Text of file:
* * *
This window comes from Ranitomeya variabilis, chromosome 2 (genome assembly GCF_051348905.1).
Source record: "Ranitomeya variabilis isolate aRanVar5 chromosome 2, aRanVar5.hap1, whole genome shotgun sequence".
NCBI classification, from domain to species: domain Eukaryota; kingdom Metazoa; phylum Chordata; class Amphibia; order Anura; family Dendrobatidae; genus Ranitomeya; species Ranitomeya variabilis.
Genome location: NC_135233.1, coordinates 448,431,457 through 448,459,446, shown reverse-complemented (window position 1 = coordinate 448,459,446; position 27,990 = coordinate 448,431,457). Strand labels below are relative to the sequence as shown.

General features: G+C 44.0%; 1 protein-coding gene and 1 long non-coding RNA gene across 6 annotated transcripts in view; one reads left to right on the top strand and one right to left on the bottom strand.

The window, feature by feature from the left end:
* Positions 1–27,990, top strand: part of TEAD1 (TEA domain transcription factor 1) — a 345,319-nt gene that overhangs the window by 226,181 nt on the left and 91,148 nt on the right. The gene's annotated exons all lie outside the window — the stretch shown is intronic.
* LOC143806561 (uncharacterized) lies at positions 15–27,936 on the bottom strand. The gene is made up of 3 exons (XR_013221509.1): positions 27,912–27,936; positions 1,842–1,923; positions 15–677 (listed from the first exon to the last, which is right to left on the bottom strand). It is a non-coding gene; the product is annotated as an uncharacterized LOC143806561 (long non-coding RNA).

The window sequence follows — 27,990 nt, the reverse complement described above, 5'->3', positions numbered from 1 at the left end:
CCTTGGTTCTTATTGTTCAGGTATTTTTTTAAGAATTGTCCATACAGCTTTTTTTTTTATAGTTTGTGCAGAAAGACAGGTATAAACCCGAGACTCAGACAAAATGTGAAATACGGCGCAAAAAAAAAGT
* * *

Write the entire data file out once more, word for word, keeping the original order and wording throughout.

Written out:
This window comes from Ranitomeya variabilis, chromosome 2 (genome assembly GCF_051348905.1).
Source record: "Ranitomeya variabilis isolate aRanVar5 chromosome 2, aRanVar5.hap1, whole genome shotgun sequence".
NCBI classification, from domain to species: domain Eukaryota; kingdom Metazoa; phylum Chordata; class Amphibia; order Anura; family Dendrobatidae; genus Ranitomeya; species Ranitomeya variabilis.
Genome location: NC_135233.1, coordinates 448,431,457 through 448,459,446, shown reverse-complemented (window position 1 = coordinate 448,459,446; position 27,990 = coordinate 448,431,457). Strand labels below are relative to the sequence as shown.

General features: G+C 44.0%; 1 protein-coding gene and 1 long non-coding RNA gene across 6 annotated transcripts in view; one reads left to right on the top strand and one right to left on the bottom strand.

The window, feature by feature from the left end:
* Positions 1–27,990, top strand: part of TEAD1 (TEA domain transcription factor 1) — a 345,319-nt gene that overhangs the window by 226,181 nt on the left and 91,148 nt on the right. The gene's annotated exons all lie outside the window — the stretch shown is intronic.
* LOC143806561 (uncharacterized) lies at positions 15–27,936 on the bottom strand. The gene is made up of 3 exons (XR_013221509.1): positions 27,912–27,936; positions 1,842–1,923; positions 15–677 (listed from the first exon to the last, which is right to left on the bottom strand). It is a non-coding gene; the product is annotated as an uncharacterized LOC143806561 (long non-coding RNA).

The window sequence follows — 27,990 nt, the reverse complement described above, 5'->3', positions numbered from 1 at the left end:
CCTTGGTTCTTATTGTTCAGGTATTTTTTTAAGAATTGTCCATACAGCTTTTTTTTTTATAGTTTGTGCAGAAAGACAGGTATAAACCCGAGACTCAGACAAAATGTGAAATACGGCGCAAAAAAAAAGT